Depression pt. 1 in Planting Trees

  • July 25, 2018, 12:44 a.m.
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Swing shift. It does it to me every time, and it is 90% of what I’ve worked since I entered the workforce at 16. It isn’t the work itself, but the time slot it occupies that makes me take a hard mental nosedive.

I know the general cause and effect and it’s both commonplace and underwhelming. If I wake up early, I have a timer on the part of the day when I can get things done or relax, e.g. I have until work starts to do the laundry or cook or write or draw. That’s terribly stressful and causes me to not feel like starting anything at all. On top of that, I would have to go to sleep as soon as I got home, which would tank my mood at work (nothing to really look forward to starting the moment I started getting ready for work.)

However, if I woke closer to my shift start, I wouldn’t do much before work, but I could stay up into the night and relax and whatever. The problems being that getting adult things done at night is largely impossible, I can’t do chores in the house because people are sleeping, even crossing from the garage into the house is a pain in the ass because my mom sleeps on the couch beside the door and the door is noisy, and I really can’t stand not getting to see the dawn/morning. Staying up long enough to greet the sun would leave me not enough sleep before work, namely during the winter… But a constant of not welcoming the morning gets me depressed.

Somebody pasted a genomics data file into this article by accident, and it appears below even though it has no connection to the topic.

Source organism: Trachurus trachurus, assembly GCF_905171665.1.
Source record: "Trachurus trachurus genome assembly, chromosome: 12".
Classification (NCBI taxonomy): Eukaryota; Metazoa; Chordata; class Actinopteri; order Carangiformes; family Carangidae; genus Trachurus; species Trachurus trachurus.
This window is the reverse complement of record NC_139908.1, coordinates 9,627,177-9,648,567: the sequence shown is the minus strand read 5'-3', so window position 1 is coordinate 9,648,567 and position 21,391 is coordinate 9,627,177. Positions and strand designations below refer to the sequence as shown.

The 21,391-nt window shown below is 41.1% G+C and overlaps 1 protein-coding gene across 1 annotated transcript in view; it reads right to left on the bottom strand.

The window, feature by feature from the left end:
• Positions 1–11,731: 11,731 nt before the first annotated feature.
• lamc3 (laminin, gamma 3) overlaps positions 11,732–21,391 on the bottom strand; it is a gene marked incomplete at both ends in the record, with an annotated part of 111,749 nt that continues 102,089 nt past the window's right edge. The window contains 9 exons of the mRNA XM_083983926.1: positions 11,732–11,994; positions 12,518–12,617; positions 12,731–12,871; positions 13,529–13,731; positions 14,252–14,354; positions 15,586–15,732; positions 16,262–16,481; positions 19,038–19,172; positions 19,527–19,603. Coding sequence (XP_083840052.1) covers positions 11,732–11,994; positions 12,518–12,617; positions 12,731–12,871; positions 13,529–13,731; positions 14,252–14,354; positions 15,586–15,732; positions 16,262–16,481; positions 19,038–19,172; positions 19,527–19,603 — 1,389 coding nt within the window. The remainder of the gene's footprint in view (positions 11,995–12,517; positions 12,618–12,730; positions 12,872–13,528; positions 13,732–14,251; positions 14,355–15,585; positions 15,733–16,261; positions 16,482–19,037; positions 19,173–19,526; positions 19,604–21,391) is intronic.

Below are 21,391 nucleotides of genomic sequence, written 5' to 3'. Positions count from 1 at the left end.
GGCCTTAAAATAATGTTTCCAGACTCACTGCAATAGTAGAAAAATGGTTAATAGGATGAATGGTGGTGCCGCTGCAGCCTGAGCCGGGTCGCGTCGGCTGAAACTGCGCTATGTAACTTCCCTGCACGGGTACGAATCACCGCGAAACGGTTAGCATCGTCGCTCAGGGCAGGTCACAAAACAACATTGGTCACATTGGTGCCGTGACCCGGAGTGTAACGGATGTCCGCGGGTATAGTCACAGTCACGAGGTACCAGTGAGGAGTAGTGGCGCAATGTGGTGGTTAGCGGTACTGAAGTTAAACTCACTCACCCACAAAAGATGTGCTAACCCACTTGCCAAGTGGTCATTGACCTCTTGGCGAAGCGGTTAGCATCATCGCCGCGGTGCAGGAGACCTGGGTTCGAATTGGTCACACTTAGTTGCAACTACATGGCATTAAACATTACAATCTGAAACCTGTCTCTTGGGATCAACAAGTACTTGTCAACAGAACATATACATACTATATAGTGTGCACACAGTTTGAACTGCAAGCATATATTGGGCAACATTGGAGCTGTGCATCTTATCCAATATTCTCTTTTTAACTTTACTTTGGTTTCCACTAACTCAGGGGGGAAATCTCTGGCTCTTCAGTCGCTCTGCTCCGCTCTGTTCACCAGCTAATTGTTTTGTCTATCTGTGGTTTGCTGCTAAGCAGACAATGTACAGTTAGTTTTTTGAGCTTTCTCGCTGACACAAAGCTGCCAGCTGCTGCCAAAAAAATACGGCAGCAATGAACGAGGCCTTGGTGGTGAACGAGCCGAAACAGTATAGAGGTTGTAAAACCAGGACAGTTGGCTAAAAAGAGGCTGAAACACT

I thought… Since I know the basic cause and effect going on, I’d google around and see if other people get this problem with full time swing shifts. Of course, it’s mostly forums full of people who are bellyaching about not getting to do things with friends and how family doesn’t call anymore because their schedules are so different… With cringe inducing responses like “see if your swing shift co-workers have or would set up an after work bowling club!”

If anything, less friend and family time COMBATS my depression.

This kind of depression sets in slowly when the late shifts start and eventually I see the side effects growing and growing. I start gaining weight, I don’t want to start anything, all art stops save the stories churning in my head, my stuff ends up cluttering surfaces or getting piled up to be cleaned when I can be bothered to start that kind of project. I stop listening to music, though, which is probably the most tragic thing, as it heavily contributes to my mood, motivation, and artistic inspiration.

Right now, I’m having peaks of clarity… It’s like drowning but still fighting ones head above surface long enough to get a gasp of fresh air so that you can continue drowning a bit longer. It’s usually how the recovering starts. I’ve recently made myself listen to music and work out. I cooked again. I helped clean the garage and helped wash the dog (even wore something so I could sit down in the bath with him because it seemed like the kind of childish, fun efficiency I needed to perk me up.) I kept buying art supplies because I felt like I might get a quiet little urge to start trying again. I recently started sketching in a sketch book again. I really hope it takes foothold and I can keep going with it. I’m feeling more myself already.

Now maybe I can start making small steps towards other things I KNOW will get me feeling better.


Last updated July 25, 2018


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